Georgia’s New Broadband Maps

A year ago, the state of Georgia undertook an effort to accurately map broadband availability in the state. Like many states, Georgia understood that the FCC’s broadband maps badly overstate broadband coverage. The goal of the state mapping effort was to define areas that don’t have good broadband to stimulate broadband investment where it’s needed most.

The results from the mapping effort are stunning. The State shows that over 507,000 homes and businesses, and 1 million people in the state don’t have access to 25/3 Mbps broadband. That is double the 252,000 homes identified by the FCC as not having access to 25/3 Mbps broadband.

I work with the FCC data every week and I’ve always known it is terrible. Our firm and many others look at the data in individual markets, but I’ve never found a way to grasp the extent of the problems with the FCC data on the global scale. It’s unconscionable for the FCC to overstate broadband coverage by 100%, as shown by the Georgia analysis.

The FCC data comes from ISPs that report broadband speeds and coverage to the agency. ISPs have different incentives to overstate coverage, and it’s obvious that many of them do so. The main ISP benefit of overstating broadband coverage is to dissuade competition. The FCC also uses the faulty data reported by ISPs to determine areas that are eligible for FCC broadband grants. For example, the FCC’s maps were used to determine areas that are covered by the $16.4 billion in grants that will be awarded in October.

The homes and businesses living in areas where the FCC broadband data is overstated should be livid about the issue. The Georgia mapping effort identified 255,000 homes and businesses that are in areas that should be considered for FCC grants but that weren’t included in the RDOF grants. Those grants are going to fund a lot of new fiber networks.

Georgia took a different approach to mapping. The state created the Georgia Broadband Deployment Initiative (GBDI) in 2018. The purpose of the initiative is to “coordinate and establish broadband programs to increase economic, education, and social opportunities for Georgia citizens and businesses.” The GBDI is an inter-agency effort supported by the Department of Community Affairs (DCA), Georgia Technology Authority (GTA), Department of Economic Development (DEcD), State Properties Commission (SPC), and Georgia Department of Transportation (GDOT).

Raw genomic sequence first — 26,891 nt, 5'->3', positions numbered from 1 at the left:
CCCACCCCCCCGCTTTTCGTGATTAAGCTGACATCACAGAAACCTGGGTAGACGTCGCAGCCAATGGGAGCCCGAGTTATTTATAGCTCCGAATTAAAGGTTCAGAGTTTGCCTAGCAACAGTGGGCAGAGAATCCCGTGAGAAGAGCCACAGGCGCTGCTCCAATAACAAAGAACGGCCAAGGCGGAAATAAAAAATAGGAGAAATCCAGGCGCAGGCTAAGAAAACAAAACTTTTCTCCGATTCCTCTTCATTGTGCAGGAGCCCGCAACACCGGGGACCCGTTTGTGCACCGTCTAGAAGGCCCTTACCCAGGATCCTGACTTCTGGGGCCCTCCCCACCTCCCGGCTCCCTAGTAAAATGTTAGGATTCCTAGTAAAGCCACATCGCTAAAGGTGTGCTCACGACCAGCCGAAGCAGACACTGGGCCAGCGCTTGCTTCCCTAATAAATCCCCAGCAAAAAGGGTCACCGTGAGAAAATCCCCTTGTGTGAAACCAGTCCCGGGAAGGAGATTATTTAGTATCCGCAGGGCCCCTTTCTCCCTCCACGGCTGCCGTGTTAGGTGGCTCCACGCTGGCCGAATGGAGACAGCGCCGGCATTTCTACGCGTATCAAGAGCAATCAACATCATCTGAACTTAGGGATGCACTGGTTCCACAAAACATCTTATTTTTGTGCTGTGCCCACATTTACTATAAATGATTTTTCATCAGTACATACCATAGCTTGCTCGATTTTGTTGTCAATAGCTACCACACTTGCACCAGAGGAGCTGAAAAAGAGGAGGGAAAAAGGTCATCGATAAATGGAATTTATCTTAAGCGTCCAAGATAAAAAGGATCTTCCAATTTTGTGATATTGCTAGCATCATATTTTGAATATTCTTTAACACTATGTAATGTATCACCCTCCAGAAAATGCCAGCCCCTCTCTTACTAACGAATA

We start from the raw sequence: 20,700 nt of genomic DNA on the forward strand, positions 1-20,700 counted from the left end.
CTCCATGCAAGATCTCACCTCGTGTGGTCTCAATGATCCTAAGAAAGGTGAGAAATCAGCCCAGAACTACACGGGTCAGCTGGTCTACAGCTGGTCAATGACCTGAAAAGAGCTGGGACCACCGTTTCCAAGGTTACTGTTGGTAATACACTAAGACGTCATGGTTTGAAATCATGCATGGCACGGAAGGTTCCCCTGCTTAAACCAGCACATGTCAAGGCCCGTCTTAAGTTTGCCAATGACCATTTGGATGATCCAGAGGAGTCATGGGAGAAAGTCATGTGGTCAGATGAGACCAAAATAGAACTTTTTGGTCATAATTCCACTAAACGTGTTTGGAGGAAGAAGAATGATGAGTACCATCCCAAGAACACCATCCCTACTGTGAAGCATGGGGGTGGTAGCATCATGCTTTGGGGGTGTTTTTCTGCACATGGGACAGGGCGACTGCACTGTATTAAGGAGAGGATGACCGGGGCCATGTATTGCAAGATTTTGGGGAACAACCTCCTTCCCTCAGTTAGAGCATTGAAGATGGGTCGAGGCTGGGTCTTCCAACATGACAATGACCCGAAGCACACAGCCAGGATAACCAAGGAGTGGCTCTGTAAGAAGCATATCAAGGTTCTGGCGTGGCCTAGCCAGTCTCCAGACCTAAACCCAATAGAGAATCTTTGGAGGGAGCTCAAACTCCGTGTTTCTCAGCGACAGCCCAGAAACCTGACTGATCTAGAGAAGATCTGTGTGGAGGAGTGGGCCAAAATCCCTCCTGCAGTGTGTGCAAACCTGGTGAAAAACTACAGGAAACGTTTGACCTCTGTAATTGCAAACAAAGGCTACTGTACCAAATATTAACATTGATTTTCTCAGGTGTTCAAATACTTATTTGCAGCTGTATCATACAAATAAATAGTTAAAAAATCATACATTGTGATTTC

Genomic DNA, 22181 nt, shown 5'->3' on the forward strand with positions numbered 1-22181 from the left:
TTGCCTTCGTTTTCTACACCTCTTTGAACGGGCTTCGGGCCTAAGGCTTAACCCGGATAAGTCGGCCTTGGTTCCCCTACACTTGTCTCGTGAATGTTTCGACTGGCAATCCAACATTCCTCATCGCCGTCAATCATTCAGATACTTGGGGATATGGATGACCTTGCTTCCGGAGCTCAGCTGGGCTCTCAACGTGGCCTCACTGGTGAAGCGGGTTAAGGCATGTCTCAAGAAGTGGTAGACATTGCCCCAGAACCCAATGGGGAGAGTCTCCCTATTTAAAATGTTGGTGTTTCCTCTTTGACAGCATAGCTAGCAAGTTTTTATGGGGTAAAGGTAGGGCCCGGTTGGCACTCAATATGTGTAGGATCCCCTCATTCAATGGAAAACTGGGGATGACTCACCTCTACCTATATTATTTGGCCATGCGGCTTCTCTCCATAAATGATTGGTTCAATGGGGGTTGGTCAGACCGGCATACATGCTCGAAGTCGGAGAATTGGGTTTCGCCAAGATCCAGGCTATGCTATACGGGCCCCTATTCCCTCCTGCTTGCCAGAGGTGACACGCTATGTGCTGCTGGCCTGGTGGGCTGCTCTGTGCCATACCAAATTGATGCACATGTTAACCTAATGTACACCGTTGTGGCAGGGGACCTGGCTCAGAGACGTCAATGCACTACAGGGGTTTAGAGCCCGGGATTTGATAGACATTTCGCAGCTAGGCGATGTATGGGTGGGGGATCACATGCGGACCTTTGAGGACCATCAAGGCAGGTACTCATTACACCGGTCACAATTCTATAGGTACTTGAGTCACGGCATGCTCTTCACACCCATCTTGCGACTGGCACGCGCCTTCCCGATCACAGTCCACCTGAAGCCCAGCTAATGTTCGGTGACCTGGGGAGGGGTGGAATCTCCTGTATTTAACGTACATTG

The GBDI contacted ISPs to discuss broadband coverage. More importantly, the agency initiated speed tests to find out the real speeds being delivered across the state. While there are admittedly some issues with the accuracy of a given speed test when taken in mass a true picture of broadband speeds emerges.

The best thing the GBDI has done was to create a map that shows the side-by-side difference between the state’s map and the FCC mapping data. Differences pop out immediately. I wish every state would do this since it lets anybody in the state understand the broadband speed issue in their neighborhood. The differences between the two maps is amazing. There are entire counties that the FCC largely believes has access to 25/3 or faster broadband that show only limited coverage on the state version of the map.

The GBDI website also lets people search their address and also see the details of the local Census block.

A lot of states undertaking mapping efforts and speed tests, and this might be the only way to strong-arm the FCC into fixing its mapping efforts. The FCC plans to implement a new mapping regime, but unfortunately, if the agency doesn’t punish ISPs for reporting false data, the new maps might not be any better than the old maps.

One thought on “Georgia’s New Broadband Maps

  1. Watch this space:

    Earlier this year, the Washington Statewide Broadband Office starting conducting a similar mapping assessment of internet speeds.

    Washington State Broadband Access and Speed Survey
    The Washington State Broadband Office mapping initiative will help identify gaps in high-speed internet service and areas of broadband infrastructure needs in order to advance the state’s goal to have universal broadband access in Washington by 2024.

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